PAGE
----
NASA reports that 97 percent of Greenland’s ice sheet melted over four days in July this year. Scientists were startled at the speed with which it melted. On July 8, about 40 percent of Greenland’s surface ice had melted. By July 12, about 97 percent was gone. Greenland experienced a series of strong warm ridges in 2012. The sudden melt-off occurred when one of these ridges parked over the ice sheet, creating a massive heat dome over the ice.
On the other side of the planet, scientists discovered a Grand Canyon size rift beneath the Antarctic ice. This mile-deep Ferrigno rift introduces warm seawater into the ice sheet, swiftly melting everything it touches.
Closer to home
Also in July of this year, the National Oceanic and Atmospheric Administration said that 55 percent of the contiguous U.S. suffered moderate to extreme drought. These droughts are likely to intensify, stressing water levels in large swaths of the country.
The 2012 U.S. drought will reduce crop yields immediately and in the years to come. Agricultural irrigation systems rely on groundwater; high temperatures and a lack of rain depleted groundwater reserves for much of the United States.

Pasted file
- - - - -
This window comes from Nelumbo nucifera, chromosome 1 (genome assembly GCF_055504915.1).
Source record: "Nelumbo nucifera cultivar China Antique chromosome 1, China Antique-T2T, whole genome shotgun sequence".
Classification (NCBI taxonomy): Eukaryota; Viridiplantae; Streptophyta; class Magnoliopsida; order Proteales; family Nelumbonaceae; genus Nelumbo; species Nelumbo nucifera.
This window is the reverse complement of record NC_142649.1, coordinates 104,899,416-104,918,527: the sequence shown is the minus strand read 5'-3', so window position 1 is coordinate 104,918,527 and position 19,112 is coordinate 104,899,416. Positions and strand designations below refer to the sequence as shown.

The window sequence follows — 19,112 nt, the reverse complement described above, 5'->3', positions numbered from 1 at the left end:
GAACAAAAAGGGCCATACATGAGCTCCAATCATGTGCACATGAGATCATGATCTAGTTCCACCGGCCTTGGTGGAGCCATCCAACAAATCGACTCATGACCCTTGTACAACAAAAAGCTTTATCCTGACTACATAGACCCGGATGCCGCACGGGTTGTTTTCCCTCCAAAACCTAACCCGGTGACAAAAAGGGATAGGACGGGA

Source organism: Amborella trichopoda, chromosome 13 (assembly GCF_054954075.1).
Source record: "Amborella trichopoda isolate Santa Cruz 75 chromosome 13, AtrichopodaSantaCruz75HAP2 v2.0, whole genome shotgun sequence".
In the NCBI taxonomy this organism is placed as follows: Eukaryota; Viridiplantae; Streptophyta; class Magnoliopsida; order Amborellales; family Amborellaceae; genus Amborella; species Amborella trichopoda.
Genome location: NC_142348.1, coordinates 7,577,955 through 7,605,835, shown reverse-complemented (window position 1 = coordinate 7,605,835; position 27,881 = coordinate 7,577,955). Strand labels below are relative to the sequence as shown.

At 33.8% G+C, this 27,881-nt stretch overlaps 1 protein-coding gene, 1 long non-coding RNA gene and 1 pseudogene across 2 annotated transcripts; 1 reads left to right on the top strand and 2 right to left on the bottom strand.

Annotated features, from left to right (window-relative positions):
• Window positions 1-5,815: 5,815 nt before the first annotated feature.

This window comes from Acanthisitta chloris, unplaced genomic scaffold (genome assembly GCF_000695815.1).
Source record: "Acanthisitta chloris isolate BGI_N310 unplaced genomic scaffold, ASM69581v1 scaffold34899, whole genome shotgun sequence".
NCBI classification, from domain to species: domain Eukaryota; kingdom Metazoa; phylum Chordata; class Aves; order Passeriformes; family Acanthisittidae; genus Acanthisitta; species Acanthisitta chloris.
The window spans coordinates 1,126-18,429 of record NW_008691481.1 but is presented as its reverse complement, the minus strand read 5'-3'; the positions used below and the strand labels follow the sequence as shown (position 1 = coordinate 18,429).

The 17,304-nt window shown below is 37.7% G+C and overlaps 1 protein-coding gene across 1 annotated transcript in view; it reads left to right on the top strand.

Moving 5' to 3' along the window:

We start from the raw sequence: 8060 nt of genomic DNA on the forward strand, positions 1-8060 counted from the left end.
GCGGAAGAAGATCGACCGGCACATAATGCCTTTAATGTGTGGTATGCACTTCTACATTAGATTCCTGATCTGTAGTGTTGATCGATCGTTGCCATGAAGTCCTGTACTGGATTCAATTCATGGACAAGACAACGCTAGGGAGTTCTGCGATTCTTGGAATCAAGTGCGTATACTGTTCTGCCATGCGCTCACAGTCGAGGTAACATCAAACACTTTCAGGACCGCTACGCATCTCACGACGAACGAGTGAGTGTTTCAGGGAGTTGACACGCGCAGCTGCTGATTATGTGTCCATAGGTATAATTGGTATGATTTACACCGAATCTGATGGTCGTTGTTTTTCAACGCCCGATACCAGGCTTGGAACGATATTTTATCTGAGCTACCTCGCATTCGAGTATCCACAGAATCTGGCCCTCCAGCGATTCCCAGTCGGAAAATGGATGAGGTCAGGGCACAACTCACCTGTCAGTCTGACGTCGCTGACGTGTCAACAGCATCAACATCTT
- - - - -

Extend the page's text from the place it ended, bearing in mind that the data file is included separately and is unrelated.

The drought will also cause collateral damage in the form of increased food prices, wildfires and loss of income from recreation and other industries. Power outages are likely, as plants rely on water to make electricity.
Water, water everywhere?
Water covers 70 to 75 percent of the earth’s surface but only 1 percent of all earth’s water is actually available for its 7 billion thirsty humans, countless plants and animals. Irrigation, industry and sanitation soak up much of that global water budget and spit it out as polluted waste, unfit for human consumption.
The continuing heat wave, compounded by an exploding global population and widespread industrial expansion, is sure to shrink the supply of potable water and increase the demand for clean, filtered water. Until scientists learn how to create water, each of earth’s residents must use this precious resource more efficiently if there is to be enough drinking water for everyone.
Tips for efficient water use - CLICK HERE
The same water that covered the earth a million years ago is still here today; modern man drinks the same water as Caesar or Napoleon. Drought evaporates this precious commodity, parching throats and land around the globe. Whilst it may not be possible for mankind to end the drought today, everyone can work together towards the promise of water tomorrow.